Parashat Balak: Choosing to Believe

Why do some people see miracles all around them, and others see a world falling to pieces?  Why do some see order while others see only chaos?  How can people who fundamentally disagree on the nature of reality learn to live together?  In this week's Torah portion, Balak, we hear the story of the non-Jewish prophet Balaam.  Balak, the king of Moav, hired Balaam to curse the people of Israel.  We learn in the Torah that this was because he was fearful of the great number of B'nai Yisrael (the children of Israel) and their military victory over the Emorites :
Balak the son of Zippor saw all that Yisrael had done to the Emori. Moav was
very frightened of the people because they were many, and Moav was disgusted
in the face of B'nai Yisrael (22:2-3).
While G-d made sure that Balaam ended up blessing the people of Israel instead of cursing them, traditional commentaries suggest that Balaam sided with Balak and was an enemy of Israel.  The story of Balak being afraid of the sheer number of B'nai Yisrael is reminiscent of another enemy king who was afraid of our large numbers- Pharaoh.  Indeed, a midrash teaches that Balaam was one of three non-Jews with prophetic powers who advised Pharoah regarding the perceived threat of the great number of B'nai Yisrael:
Rabbi Chiya said in the name of Rabbi Simon: "Three were present during the consultation (with Pharaoh), Balaam, Job, and Yitro. Balaam, who advised (to kill the Jews) was killed, Job who was silent, was judged to suffer great pain, and Yitro who ran away was worthy to have (great) descendants ... (Shmot Rabah 1:9, Sotah 11a)
We learn in other traditional commentaries that Yitro cast his lot with B'nai Yisrael after having seen the miracles of yitziat Mitzrayim (the exodus from Egypt).  Balak and Balaam also witnessed a miraculous military victory by Yisrael over Edom.  However, Balak and Balaam chose the opposite reaction.  Rather than casting their lot with Yisrael, they tried to destroy them.  Job, an interesting Biblical figure to discuss as well, did not take sides and for this was punished.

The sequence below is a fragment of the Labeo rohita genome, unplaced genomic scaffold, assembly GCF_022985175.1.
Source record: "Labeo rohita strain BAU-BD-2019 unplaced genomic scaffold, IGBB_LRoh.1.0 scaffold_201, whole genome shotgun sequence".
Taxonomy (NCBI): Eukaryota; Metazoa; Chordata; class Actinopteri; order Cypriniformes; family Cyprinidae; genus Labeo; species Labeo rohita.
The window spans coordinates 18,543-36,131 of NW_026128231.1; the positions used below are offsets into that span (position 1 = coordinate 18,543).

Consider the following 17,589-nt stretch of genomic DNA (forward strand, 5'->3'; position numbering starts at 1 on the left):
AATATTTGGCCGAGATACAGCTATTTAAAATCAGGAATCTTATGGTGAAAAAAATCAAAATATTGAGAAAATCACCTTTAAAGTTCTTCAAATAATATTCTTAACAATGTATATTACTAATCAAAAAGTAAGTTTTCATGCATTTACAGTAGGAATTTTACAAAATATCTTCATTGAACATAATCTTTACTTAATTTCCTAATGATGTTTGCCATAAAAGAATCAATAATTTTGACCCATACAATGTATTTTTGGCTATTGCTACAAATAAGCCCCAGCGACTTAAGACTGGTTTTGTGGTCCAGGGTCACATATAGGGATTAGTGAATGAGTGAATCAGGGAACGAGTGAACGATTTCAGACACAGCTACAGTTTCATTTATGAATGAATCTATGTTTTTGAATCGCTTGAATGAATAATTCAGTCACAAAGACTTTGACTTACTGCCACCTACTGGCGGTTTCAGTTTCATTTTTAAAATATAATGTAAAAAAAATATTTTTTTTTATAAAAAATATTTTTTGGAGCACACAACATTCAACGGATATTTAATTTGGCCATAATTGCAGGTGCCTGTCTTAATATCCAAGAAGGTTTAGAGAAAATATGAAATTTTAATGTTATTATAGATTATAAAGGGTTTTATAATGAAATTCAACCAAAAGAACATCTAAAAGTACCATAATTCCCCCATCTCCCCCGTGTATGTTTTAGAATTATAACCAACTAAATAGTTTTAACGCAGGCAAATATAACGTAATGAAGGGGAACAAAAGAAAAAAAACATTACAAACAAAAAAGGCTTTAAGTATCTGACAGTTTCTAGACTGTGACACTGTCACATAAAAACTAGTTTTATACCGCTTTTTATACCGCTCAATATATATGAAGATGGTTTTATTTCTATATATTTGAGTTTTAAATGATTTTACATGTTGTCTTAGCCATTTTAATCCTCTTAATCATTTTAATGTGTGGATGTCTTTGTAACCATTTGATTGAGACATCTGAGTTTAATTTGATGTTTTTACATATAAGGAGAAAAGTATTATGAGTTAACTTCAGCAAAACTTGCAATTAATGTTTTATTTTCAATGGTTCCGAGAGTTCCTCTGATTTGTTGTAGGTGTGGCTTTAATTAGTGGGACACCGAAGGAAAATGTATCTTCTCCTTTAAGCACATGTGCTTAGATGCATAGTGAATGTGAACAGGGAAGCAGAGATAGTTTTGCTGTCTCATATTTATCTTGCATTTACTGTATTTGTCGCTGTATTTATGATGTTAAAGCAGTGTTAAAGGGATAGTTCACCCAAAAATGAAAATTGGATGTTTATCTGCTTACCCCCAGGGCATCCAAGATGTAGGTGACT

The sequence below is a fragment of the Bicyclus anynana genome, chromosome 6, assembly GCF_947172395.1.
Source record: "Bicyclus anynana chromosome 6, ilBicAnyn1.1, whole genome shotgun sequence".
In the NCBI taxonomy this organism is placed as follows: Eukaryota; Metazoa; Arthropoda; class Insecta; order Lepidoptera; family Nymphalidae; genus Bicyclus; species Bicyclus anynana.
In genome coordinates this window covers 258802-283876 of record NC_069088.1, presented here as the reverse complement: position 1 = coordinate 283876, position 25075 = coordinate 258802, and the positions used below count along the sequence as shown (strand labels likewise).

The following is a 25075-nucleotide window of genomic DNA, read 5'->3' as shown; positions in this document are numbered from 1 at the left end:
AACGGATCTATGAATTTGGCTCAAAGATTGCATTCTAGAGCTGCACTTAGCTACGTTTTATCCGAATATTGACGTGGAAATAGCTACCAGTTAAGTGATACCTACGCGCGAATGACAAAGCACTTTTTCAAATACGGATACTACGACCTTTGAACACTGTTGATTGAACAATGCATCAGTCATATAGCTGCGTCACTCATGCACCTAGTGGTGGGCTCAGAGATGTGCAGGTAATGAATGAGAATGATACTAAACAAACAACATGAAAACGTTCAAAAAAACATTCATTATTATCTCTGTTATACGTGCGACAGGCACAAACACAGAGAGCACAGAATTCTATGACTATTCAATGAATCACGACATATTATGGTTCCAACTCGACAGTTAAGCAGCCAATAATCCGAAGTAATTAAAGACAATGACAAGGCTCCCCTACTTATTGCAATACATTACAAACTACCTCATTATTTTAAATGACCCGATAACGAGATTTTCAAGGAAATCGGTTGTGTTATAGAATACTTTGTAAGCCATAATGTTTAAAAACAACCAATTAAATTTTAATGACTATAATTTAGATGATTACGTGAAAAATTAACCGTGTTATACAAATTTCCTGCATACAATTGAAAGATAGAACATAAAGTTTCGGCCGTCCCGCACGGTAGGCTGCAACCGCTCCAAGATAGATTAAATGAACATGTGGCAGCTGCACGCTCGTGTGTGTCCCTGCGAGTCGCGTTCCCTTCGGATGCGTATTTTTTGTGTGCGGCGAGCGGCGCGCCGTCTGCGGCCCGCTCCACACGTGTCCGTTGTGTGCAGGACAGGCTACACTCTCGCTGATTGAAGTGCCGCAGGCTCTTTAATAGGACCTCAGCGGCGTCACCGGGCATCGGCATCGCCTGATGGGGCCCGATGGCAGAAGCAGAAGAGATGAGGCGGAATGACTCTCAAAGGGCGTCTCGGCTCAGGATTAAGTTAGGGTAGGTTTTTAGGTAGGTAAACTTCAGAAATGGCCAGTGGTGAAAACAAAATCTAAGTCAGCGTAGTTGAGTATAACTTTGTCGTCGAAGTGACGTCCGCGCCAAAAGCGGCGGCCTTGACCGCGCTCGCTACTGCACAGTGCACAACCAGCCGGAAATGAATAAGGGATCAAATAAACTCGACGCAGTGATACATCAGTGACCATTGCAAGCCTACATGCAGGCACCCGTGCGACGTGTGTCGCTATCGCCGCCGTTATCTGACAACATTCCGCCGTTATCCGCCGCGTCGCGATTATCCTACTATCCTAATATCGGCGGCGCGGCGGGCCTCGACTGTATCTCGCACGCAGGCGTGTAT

I have always found in fascinating to hear how different people interpret events in their lives, or even interpret the very world we live in.  Some people look around and see utter chaos, and determine that there is no Master of this ship.  Others look around and see such incredible order and beauty that they feel it's impossible there isn't a Creator who is responsible for the gift of this world we live in.  People have equally disparate reactions to suffering.  Some experience suffering and conclude that any G-d that would allow that suffering is a cruel G-d.  Others experience suffering and feel that it must be happening for a reason, otherwise, the world is a cruel and meaningless place.  Why are some people of one inclination and some of another?  I do not think there is one correct Jewish answer to these questions or outlooks, but there is a Jewish way to live our lives.

Yitro saw miracles and chose not only to see the hand of G-d in them but also to join the very nation that was on the receiving end of those miracles.  Balaam saw miracles and chose to fight against the nation that received the miracles.  To a certain degree we can choose what to believe, but sometimes it's not so simple to just choose to have a different world view.  Whether we see G-d in every blessing and curse, or we tend to see chaos--we all have the choice to act in solidarity with our community.  In this regard, I hope we can all be inspired to be a little more like Yitro and a little less like Balaam.  We need to respect each other's beliefs and outlooks, and allow this respect to inspire our cohesion in the community.  This will lead to increased unity among our people, something we sorely need today.  Shabbat Shalom.